If you want to be able to pick your cherries and eat them right off of the tree, then you're better off planting a sweet cherry variety than a sour one. One of the difficulties in planting sweet cherries is that many of the common varieties are not self-pollinating, meaning that you need to plant more than one variety of tree on your property in order to obtain fruit. If you want to have only one sweet cherry tree, then you must be careful to select a self-pollinating variety, such as one of the following:
A very hardy cherry variety, the Sunburst will typically begin producing fruit just 2 years after planting. Its cherries are dark red in color and have a very sweet flavor, making them perfect for eating when fresh. A single tree can produce plenty of fruit for a whole family to enjoy. Sunburst cherries are dwarf-sized trees, so they only reach about 6 feet in height when mature. If you're looking for a compact tree to plant in a garden bed or along a fence line, this is it. Sunburst trees grow best in full sunlight.
If you're willing to wait 4 – 7 years for your first cherry crop, then Blackgold cherries are a good choice. These trees prefer full sunlight and loamy soil, and they reach about 15 – 18 feet in height when mature. They're small enough to keep well-pruned without too much struggle, but large enough to provide a little shade. Blackgold cherries are large, red, and glossy. They are resistant to cracking, even when soils are moist, and typically ripen in mid-June.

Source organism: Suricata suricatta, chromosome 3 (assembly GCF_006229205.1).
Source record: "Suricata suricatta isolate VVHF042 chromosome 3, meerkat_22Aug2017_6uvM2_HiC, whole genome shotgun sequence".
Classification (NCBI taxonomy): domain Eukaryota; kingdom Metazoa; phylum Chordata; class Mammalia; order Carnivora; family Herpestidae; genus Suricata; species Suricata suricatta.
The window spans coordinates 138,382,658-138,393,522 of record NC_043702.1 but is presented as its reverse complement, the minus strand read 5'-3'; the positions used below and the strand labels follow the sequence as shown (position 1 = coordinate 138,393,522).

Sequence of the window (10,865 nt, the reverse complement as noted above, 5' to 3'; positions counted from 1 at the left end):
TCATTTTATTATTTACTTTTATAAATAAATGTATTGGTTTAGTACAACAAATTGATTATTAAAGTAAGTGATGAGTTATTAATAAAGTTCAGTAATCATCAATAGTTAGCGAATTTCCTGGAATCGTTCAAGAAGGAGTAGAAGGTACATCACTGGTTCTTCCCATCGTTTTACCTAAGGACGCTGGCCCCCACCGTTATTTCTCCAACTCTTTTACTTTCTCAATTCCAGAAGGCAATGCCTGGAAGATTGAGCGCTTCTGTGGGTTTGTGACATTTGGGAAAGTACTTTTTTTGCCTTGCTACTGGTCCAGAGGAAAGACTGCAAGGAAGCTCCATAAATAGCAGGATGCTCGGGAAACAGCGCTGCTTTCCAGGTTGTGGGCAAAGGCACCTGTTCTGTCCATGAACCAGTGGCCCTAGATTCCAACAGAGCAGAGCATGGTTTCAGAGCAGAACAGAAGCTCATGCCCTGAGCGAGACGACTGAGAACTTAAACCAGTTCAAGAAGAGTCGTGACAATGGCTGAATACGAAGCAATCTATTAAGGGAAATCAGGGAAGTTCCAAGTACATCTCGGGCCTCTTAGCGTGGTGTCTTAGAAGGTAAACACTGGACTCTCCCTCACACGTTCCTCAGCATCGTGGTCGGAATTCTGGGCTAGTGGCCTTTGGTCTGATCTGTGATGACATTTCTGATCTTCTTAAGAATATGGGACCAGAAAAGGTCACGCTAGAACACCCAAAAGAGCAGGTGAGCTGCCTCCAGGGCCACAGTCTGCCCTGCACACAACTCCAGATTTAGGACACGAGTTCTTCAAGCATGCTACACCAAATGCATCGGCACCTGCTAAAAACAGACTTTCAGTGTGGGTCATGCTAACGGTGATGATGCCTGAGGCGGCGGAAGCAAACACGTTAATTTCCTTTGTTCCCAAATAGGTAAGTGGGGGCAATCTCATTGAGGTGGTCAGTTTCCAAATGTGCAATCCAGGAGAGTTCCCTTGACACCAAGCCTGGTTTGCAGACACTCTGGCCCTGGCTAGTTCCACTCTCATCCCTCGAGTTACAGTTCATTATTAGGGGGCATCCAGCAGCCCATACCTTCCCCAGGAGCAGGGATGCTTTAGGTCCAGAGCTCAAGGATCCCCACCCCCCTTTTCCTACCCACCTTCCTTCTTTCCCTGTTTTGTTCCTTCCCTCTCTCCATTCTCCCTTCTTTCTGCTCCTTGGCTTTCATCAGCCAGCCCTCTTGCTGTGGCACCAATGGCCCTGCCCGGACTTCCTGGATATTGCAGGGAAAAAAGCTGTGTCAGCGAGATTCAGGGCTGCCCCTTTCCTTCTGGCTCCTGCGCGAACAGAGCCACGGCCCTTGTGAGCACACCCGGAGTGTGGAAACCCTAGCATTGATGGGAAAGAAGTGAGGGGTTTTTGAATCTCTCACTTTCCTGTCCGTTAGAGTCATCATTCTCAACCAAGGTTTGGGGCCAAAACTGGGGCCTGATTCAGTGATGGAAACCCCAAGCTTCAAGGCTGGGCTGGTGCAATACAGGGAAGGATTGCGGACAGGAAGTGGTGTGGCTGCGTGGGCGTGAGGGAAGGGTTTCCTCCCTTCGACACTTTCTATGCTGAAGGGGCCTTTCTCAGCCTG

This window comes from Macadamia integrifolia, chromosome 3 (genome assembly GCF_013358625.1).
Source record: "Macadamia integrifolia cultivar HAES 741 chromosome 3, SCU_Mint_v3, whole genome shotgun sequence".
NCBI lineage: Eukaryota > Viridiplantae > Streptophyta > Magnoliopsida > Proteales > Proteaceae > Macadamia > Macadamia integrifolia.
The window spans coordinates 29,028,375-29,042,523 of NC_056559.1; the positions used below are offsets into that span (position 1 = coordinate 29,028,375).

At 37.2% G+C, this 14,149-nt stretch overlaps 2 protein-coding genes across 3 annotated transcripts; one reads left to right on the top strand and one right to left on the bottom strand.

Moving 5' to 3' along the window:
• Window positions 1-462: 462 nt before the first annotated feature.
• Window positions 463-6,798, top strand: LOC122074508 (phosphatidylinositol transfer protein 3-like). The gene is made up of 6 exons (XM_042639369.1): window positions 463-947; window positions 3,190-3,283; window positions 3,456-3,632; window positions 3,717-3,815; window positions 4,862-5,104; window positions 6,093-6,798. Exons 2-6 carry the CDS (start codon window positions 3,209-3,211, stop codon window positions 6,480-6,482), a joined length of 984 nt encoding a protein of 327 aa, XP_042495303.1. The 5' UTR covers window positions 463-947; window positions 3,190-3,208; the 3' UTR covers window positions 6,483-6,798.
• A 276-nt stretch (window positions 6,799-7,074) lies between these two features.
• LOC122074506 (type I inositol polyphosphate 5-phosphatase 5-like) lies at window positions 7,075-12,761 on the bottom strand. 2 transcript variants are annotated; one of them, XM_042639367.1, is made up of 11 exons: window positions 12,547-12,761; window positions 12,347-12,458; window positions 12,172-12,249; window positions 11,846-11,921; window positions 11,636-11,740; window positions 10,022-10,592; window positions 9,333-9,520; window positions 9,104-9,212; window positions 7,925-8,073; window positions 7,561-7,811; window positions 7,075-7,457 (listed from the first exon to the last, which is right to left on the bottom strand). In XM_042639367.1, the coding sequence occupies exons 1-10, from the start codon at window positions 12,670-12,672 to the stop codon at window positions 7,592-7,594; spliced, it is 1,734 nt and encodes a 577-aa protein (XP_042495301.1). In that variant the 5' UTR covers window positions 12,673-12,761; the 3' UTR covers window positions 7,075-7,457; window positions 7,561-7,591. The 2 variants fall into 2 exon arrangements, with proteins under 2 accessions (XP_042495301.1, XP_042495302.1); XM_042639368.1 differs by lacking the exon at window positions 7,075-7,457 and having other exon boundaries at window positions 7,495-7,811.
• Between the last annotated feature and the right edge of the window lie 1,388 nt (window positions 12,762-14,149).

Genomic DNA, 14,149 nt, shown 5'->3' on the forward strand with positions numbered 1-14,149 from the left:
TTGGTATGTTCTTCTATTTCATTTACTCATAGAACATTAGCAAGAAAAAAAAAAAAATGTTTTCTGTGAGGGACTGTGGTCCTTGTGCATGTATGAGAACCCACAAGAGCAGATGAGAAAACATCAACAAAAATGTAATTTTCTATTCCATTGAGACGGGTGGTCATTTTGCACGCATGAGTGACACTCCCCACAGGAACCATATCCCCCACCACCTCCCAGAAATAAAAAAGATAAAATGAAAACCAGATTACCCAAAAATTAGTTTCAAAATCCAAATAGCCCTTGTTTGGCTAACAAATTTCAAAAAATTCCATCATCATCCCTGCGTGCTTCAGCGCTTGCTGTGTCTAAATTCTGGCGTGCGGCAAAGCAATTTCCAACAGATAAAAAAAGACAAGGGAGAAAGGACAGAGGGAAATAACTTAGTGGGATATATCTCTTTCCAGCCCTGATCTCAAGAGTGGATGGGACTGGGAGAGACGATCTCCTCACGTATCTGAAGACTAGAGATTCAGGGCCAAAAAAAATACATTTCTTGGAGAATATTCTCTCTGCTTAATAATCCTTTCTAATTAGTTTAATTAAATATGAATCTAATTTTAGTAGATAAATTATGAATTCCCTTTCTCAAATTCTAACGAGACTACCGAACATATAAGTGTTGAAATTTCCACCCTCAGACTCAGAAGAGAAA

It's a common misconception that all sweet cherries are dark red. Whitegold cherries prove this myth to be false. They have mottled yellow and blush pink skins with white flesh. The trees' disease resistance means that you can get away with spraying it less heavily and still enjoy a plentiful crop. Whitegold cherry trees are about 15 – 18 feet tall when mature and begin producing fruit when they're about 4 years old. They require plenty of sunlight to thrive.
All cherry varieties do require some care if you want them to thrive and produce bountiful crops. You'll need to have your tree pruned and sprayed every spring, and perhaps also pruned in the fall when it's young. Luckily, if you choose a self-pollinating variety, you only have to provide this care for one tree. And if you don't want to do the work yourself, you can always hire an arborist company like Lawn-Tech, Ltd.